Daring Greatly by Brené Brown is in my opinion one of the most relevant epic tomes of this day and age. I am not easily moved to tears but I found myself with wet eyes at various times whilst reading this book. Shame and vulnerability are no easy topics especially when viewed through a lens of the self and this book helps to walk you through the journey thereof. It will no doubt be a book that I keep coming back to in order to inspire myself to dare greatly as the name suggests.
There have been many times in my life when I was unsure of how to process my emotions. After a while it began to manifest itself creatively in the form my writing. An Attempt to Fill the Void is aptly named because that’s exactly what it was, my attempt to fill the void. A void that for some reason I have constantly felt all of my life. A void that has kept chasing me all of these years and just when it seems like I have escaped it, bam! There it is right around the corner. For years I have taken prescription medicine to try to numb the effects of the void, but all that managed to do was make me lie down while it hovered above me and drained me of important energy that I should have been putting to better use. I still don’t fully understand the void but after reading Daring Greatly I have a better set of tools in my toolbox that has given me the strength to stop, turn around, and face the void head on. It is ugly, it soul sucking, but it has been and possibly will always be with me.
The picture above is a concept from Harry Potter and the Prisoner of Azkaban by J.K. Rowling. It depicts a Dementor feeding on Harry. I picture my void a lot like a Dementor. I have accepted that the void is a part of me. I have cut it off from its ability to zap me of my energy at will and now it only subsists on the energy that I allow it to have. Also, like in Harry Potter it helps me if I eat chocolate after a Dementor encounter. It was a revolutionary epiphany when I realized that this world is full of other people that have their own form of void that follows them around. Some people I see running from theirs and others I notice have also gained the strength to turn and face theirs. For the ones that are still running, I encourage you to never give up. Grab a hold of your void and own it, if you are lucky then perhaps you can learn how to draw energy from it as well.
Daring Greatly is a phrase taken from Theodore Roosevelt’s speech Citizenship in a Republic. The speech was delivered at the Sorbonne in Paris, France, on April 23rd, 1910. Here is the passage that made the speech famous:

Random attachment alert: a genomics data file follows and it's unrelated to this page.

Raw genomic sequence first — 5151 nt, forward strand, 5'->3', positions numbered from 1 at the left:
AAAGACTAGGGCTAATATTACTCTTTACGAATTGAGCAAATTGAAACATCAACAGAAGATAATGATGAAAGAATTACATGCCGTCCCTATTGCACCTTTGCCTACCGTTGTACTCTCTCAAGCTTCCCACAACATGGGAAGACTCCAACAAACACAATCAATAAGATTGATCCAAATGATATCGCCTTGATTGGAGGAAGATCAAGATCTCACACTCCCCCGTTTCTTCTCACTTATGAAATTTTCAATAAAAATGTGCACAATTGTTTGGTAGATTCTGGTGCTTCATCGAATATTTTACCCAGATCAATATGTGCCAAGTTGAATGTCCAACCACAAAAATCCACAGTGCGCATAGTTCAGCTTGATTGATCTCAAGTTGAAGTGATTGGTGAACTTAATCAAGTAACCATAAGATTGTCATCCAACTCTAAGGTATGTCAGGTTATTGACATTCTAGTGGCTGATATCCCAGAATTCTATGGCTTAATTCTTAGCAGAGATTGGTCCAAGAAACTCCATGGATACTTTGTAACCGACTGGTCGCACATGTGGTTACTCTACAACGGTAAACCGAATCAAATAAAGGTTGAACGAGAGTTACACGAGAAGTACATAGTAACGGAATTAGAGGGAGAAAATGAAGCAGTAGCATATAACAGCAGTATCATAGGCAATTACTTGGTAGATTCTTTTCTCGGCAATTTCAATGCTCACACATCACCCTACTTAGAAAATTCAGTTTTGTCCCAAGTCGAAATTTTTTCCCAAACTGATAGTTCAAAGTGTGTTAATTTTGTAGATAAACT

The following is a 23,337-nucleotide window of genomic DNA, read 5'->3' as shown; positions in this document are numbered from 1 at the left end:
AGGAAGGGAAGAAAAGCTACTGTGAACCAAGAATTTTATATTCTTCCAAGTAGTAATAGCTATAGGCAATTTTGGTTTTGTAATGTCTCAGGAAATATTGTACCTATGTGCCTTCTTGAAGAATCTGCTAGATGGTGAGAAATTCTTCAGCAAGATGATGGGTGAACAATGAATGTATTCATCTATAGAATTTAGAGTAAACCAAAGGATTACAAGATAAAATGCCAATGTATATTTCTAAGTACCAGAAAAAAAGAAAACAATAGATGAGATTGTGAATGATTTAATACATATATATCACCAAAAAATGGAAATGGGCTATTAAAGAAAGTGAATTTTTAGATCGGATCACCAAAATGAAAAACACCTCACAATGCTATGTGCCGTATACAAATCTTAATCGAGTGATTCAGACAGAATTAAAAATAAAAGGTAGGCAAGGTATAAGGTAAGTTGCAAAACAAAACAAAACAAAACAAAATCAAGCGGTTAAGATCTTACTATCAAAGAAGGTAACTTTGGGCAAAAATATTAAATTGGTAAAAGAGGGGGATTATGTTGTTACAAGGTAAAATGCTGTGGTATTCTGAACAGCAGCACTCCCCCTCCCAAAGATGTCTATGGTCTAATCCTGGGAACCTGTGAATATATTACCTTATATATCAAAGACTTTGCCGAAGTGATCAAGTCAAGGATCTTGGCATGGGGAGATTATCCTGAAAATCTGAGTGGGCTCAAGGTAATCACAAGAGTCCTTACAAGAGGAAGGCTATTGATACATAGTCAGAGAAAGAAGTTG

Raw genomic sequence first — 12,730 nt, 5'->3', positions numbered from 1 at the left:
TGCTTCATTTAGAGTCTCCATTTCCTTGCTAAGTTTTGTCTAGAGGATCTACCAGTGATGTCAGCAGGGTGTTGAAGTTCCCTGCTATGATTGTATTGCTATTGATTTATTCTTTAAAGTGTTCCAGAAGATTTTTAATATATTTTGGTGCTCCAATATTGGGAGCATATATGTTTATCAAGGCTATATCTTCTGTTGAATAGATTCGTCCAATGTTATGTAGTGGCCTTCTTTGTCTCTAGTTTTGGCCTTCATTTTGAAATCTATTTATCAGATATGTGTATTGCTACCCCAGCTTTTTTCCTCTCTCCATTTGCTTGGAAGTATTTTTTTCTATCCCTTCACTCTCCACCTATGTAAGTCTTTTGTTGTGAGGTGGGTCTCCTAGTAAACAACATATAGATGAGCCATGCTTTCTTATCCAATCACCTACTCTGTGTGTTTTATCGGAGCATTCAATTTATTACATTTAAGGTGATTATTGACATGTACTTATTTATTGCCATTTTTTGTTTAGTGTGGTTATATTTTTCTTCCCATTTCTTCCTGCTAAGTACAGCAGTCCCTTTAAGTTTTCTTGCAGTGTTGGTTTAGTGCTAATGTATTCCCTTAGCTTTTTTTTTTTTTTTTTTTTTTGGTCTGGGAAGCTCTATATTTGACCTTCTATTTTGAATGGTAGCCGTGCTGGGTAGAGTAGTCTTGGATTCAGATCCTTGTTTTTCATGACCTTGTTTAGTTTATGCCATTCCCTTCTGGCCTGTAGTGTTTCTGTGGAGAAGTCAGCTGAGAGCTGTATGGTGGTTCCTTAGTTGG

Brené has opened my eyes to a way of life known as wholehearted living. There is a sentence from the book that goes like this, “Wholehearted living is about engaging in our lives from a place of worthiness. It means cultivating the courage, compassion, and connection to wake up in the morning and think, No matter what gets done and how much is left undone, I am enough. It’s going to bed at night thinking, Yes, I am imperfect and vulnerable and sometimes afraid, but that doesn’t change the truth that I am also brave and worthy of love and belonging.” I couldn’t tell you how many times I have kicked the shit out of myself for failing to complete things. I have a habit of making lists and then I attempt to complete the lists in an unrealistic time frame. Furthermore, I could forgive others for not meeting certain expectations at times but when it came to myself I gave no quarter. According to Brené’s research the Wholehearted identify vulnerability as the catalyst for courage, compassion, and connection. Brené debunks the myth that “vulnerability is weakness.” She goes on to say that, “Vulnerability isn’t good or bad: It’s not what we call a dark emotion, nor is it always a light., positive experience. Vulnerability is the core of all emotions and feelings. To feel is to be Vulnerable. To believe vulnerability is weakness is to believe that feeling is weakness. To foreclose on our emotional life out of a fear that the costs will be too high is to walk away from the very thing that gives purpose and meaning to living.” Brené also states that, “Shame resilience is key to embracing our vulnerability. We can’t let ourselves be seen if we’re terrified by what people might think. Often ‘not being good at vulnerability’ means that we’re damn good at shame.” There is an exchange in the movie Harry Potter and the Order of the Phoenix that happens to be one of my and Brené’s favorite exchanges in the film series. There is a scene where Harry was worried that he might be bad because he was angry all of the time and had dark feelings. Sirius told Harry to listen to him carefully, then he said, “You’re not a bad person. You’re a very good person who bad things have happened to. Besides, the world isn’t split into good people and Death Eaters. We’ve all got both light and dark inside us. What matters is the part we choose to act on. That’s who we really are.” Brené goes on to add that, “We all have shame. We all have good and bad, dark and light, inside of us. But if we don’t come to terms with our shame, our struggles, we start believing that there’s something wrong with us—that we’re bad, flawed, not good enough—and even worse, we start acting on those beliefs. If we want to be fully engaged, to be connected, we have to be vulnerable. In order to be vulnerable, we need to develop resilience to shame.” Needless to say at this point, I cannot recommend this book enough.
Remember to dare greatly, dare alone, and dare together.